“I mean really, whatever you woke up worrying about this morning, get over it. How important in the greater scheme of things can it possibly be? Make your peace and move on.”
Ken Robinson

The Element

Your brain does not process information


“The human brain isn’t really empty, of course. But it does not contain most of the things people think it does – not even simple things such as ‘memories’.

Our shoddy thinking about the brain has deep historical roots, but the invention of computers in the 1940s got us especially confused. For more than half a century now, psychologists, linguists, neuroscientists and other experts on human behaviour have been asserting that the human brain works like a computer.

… computers really do operate on symbolic representations of the world. They really store and retrieve. They really process. They really have physical memories. They really are guided in everything they do, without exception, by algorithms.

Humans, on the other hand, do not – never did, never will. Given this reality, why do so many scientists talk about our mental life as if we were computers?

in the Bible, humans were formed from clay or dirt, which an intelligent god then infused with its spirit. That spirit ‘explained’ our intelligence – grammatically, at least.

The invention of hydraulic engineering in the 3rd century BCE led to the popularity of a hydraulic model of human intelligence, the idea that the flow of different fluids in the body – the ‘humours’ – accounted for both our physical and mental functioning. The hydraulic metaphor persisted for more than 1,600 years, handicapping medical practice all the while.

By the 1500s, automata powered by springs and gears had been devised, eventually inspiring leading thinkers such as René Descartes to assert that humans are complex machines. In the 1600s, the British philosopher Thomas Hobbes suggested that thinking arose from small mechanical motions in the brain. By the 1700s, discoveries about electricity and chemistry led to new theories of human intelligence – again, largely metaphorical in nature. In the mid-1800s, inspired by recent advances in communications, the German physicist Hermann von Helmholtz compared the brain to a telegraph.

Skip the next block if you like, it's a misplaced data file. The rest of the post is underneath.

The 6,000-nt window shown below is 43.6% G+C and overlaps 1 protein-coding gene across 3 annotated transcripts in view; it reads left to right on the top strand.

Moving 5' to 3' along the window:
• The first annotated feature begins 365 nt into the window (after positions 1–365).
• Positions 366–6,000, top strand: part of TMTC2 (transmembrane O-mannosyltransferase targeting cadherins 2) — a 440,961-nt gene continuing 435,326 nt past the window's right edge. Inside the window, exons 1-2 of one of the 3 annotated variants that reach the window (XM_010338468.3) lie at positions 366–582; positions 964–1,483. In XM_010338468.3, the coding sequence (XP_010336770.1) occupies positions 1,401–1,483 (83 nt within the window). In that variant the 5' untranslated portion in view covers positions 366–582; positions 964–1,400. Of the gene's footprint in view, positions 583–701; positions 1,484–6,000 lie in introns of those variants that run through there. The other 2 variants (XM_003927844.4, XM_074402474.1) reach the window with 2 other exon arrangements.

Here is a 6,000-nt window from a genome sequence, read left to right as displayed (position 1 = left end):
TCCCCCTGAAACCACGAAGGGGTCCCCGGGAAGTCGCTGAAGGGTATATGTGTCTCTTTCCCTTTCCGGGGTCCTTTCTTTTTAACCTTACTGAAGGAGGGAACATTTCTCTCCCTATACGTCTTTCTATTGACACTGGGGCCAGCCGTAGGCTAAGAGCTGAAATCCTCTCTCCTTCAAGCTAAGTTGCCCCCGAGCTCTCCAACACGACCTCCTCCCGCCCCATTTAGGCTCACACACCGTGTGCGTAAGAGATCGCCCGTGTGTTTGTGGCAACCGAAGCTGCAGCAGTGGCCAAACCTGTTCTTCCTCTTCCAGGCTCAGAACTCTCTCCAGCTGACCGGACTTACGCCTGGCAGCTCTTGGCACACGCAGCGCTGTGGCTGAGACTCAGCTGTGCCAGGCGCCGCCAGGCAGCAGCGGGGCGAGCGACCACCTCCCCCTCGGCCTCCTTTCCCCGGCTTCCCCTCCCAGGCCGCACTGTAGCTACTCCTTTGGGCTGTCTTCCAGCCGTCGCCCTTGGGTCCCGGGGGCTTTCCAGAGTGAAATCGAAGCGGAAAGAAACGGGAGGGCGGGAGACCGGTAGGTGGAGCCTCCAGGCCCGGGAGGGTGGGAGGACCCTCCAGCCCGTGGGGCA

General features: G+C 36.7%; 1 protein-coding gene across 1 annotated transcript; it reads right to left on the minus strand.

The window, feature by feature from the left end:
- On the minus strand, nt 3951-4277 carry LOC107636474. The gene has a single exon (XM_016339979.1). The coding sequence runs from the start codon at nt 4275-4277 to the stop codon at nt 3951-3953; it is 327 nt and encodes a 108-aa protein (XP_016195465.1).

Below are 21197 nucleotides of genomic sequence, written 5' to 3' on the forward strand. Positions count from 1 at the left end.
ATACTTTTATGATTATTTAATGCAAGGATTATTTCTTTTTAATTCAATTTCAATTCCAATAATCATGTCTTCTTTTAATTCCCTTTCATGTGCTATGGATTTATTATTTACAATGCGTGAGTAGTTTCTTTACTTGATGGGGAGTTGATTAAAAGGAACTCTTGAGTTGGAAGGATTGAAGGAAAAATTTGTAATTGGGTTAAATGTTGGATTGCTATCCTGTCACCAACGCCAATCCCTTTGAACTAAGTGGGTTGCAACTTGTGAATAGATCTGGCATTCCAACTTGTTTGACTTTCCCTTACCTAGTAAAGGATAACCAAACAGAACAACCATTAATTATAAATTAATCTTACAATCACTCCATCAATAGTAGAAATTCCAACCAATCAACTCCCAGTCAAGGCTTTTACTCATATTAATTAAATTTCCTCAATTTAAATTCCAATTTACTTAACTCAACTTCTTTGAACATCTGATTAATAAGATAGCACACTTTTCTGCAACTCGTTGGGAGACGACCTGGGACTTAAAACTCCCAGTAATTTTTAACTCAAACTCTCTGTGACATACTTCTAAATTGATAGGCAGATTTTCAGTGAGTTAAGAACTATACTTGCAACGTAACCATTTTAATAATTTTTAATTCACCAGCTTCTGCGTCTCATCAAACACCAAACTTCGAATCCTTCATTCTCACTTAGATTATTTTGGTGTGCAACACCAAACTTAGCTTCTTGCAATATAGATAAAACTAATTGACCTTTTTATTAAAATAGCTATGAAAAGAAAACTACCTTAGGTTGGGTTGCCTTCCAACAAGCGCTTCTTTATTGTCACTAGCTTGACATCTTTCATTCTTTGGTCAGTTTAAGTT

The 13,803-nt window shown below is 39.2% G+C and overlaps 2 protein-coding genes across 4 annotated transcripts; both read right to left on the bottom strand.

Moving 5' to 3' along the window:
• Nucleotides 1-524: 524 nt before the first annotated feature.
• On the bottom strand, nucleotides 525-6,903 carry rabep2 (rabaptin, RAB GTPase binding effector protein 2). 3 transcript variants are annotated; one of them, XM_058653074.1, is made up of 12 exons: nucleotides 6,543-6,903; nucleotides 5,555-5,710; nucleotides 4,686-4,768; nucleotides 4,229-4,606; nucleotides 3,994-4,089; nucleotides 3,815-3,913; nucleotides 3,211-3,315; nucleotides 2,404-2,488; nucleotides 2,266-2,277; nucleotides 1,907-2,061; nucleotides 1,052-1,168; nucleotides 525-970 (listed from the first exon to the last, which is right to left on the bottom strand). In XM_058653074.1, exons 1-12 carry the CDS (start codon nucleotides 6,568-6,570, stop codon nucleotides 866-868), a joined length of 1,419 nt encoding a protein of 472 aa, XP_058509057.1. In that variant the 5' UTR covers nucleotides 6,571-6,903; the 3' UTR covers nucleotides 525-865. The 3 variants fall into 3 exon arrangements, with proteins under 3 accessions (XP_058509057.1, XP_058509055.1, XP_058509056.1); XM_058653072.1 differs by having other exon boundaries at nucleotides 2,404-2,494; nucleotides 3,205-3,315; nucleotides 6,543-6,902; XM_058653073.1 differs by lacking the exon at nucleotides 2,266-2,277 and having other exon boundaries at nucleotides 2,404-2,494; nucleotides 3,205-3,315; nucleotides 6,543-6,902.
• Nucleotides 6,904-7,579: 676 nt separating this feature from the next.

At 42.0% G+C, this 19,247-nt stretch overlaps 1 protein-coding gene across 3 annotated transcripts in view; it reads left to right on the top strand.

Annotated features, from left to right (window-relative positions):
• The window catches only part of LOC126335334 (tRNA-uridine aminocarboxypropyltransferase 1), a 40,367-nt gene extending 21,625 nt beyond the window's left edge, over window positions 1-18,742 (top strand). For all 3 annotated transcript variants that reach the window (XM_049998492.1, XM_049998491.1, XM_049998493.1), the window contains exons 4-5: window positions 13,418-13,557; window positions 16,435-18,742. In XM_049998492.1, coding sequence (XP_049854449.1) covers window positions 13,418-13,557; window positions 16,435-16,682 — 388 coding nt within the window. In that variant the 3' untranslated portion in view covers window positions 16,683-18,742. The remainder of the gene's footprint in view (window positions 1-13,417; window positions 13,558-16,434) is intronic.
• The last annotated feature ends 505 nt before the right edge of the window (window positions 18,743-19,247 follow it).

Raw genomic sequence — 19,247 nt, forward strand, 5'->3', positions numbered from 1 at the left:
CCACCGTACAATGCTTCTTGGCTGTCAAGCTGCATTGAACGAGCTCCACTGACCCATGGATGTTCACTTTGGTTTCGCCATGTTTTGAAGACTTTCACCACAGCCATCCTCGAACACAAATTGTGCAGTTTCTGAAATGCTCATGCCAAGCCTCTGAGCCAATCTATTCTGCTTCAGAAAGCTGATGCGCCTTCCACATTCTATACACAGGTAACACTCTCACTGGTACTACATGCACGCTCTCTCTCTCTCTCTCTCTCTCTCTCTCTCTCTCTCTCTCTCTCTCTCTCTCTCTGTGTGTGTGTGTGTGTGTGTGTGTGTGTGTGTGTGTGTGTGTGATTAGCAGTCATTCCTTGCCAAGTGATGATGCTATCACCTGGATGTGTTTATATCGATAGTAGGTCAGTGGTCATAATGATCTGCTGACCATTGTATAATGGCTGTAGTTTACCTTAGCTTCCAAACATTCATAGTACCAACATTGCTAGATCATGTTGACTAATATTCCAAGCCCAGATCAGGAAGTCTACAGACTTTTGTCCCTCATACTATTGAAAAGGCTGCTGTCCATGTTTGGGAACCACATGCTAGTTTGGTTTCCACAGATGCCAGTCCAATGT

… Each metaphor reflected the most advanced thinking of the era that spawned it. Predictably, just a few years after the dawn of computer technology in the 1940s, the brain was said to operate like a computer, with the role of physical hardware played by the brain itself and our thoughts serving as software.

The information processing (IP) metaphor of human intelligence now dominates human thinking, both on the street and in the sciences.

But the IP metaphor is, after all, just another metaphor – a story we tell to make sense of something we don’t actually understand. And like all the metaphors that preceded it, it will certainly be cast aside at some point – either replaced by another metaphor or, in the end, replaced by actual knowledge.

… Misleading headlines notwithstanding, no one really has the slightest idea how the brain changes after we have learned to sing a song or recite a poem. But neither the song nor the poem has been ‘stored’ in it. The brain has simply changed in an orderly way that now allows us to sing the song or recite the poem under certain conditions.

… Fortunately, because the IP metaphor is not even slightly valid we will … never achieve immortality through downloading. This is not only because of the absence of consciousness software in the brain; there is a deeper problem here – let’s call it the uniqueness problem – which is both inspirational and depressing.

there is no reason to believe that any two of us are changed the same way by the same experience … Those changes, whatever they are, are built on the unique neural structure that already exists, each structure having developed over a lifetime of unique experiences.